Manius Aemilius Lepidus (consul 66 BC)

From Wikipedia, the free encyclopedia
Jump to: navigation, search

Manius Aemilius Lepidus was a Roman politician who became consul in 66 BC alongside Lucius Volcatius Tullus.


A member of the patrician Aemilia clan, Lepidus was proquaestor in an eastern province between 84 BC and 78 BC,[1] whom was the father of Quintus Aemilius Lepidus. By 69 BC he was elected to the post of praetor[2] and in 66 BC he was elected consul together with Lucius Volcatius Tullus.[3]

He is mentioned several times by Cicero, but never attained much political importance. In 65, he is spoken of as one of the witnesses against Gaius Cornelius, whom Cicero defended.[4] In 63 BC, Catiline offered to place himself in Lepidus's custody after Catiline was notified of an impending prosecution.[5]

Lepidus belonged to the aristocratic party, but on the breaking out of the civil war in 49 BC, he retired to his Formian villa to watch the progress of events. Here he was in almost daily intercourse with Cicero, from whose letters we learn that Lepidus was resolved not to cross the sea with Gnaeus Pompeius, but to yield to Julius Caesar if the latter was likely to be victorious. He eventually returned to Rome in March.[6]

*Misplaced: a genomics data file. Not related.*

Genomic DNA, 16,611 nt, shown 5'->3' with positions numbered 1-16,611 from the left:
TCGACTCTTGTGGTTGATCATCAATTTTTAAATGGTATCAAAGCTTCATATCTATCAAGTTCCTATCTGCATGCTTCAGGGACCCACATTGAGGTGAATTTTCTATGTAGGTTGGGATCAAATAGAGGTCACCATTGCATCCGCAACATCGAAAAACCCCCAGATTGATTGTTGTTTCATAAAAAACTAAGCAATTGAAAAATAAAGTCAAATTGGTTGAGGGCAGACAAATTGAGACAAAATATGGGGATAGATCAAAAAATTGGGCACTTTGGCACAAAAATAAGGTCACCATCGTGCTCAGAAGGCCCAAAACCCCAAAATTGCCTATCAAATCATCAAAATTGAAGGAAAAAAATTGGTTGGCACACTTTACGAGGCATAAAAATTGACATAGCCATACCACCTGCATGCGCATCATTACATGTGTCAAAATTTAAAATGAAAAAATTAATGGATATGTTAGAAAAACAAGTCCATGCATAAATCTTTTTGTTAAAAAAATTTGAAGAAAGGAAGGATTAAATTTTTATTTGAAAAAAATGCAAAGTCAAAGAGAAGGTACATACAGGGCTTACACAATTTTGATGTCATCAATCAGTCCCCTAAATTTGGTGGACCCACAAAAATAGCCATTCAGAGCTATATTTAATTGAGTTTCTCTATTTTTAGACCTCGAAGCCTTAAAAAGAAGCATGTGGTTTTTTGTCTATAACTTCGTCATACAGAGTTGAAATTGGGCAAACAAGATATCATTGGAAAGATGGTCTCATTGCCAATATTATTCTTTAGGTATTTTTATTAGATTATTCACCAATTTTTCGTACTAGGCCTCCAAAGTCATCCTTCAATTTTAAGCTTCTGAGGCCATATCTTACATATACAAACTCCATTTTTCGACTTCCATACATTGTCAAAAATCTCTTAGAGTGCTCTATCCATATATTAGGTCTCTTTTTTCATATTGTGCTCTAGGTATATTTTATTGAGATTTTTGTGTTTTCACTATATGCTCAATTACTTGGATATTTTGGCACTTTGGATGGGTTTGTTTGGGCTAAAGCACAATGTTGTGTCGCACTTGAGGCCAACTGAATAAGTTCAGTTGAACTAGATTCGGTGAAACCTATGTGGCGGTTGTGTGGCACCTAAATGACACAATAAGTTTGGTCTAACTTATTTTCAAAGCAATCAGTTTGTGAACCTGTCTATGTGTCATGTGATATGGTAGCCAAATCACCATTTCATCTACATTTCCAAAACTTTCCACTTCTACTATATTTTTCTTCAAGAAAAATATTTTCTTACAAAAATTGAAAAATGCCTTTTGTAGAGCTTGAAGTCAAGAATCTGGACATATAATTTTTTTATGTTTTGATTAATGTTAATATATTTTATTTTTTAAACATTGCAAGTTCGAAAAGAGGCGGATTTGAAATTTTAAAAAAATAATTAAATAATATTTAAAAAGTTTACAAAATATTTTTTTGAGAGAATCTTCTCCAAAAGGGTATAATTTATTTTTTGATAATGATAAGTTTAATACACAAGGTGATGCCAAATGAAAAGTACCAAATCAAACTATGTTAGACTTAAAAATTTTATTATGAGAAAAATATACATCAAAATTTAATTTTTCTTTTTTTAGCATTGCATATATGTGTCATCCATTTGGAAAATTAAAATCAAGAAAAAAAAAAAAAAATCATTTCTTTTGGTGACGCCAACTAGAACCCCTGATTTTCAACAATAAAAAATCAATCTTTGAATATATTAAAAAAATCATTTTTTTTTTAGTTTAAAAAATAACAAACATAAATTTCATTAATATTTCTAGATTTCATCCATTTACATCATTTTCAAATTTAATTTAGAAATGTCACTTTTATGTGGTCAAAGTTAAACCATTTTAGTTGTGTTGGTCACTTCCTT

• T. Robert S. Broughton, The Magistrates of the Roman Republic, Vol II (1952).
  • Holmes, T. Rice, The Roman Republic and the Founder of the Empire, Vol. I (1923)
  • Anthon, Charles & Smith, William, A New Classical Dictionary of Greek and Roman Biography, Mythology and Geography (1860).


  1. ^ Broughton, pg. 85
  2. ^ Broughton, pg. 130
  3. ^ Broughton, pg. 150; Dio Cassius, Roman History,36.42
  4. ^ Syme, Roman Revolution, pg. 22
  5. ^ Holmes, T. Rice, The Roman Republic and the Founder of the Empire, Vol. I, pg. 261
  6. ^ Anthon & Smith, pg. 432

Original Sources[edit]

Political offices
Preceded by
Manius Acilius Glabrio and Gaius Calpurnius Piso
Consul of the Roman Republic
with Lucius Volcatius Tullus
66 BCE
Succeeded by
Lucius Manlius Torquatus and Lucius Aurelius Cotta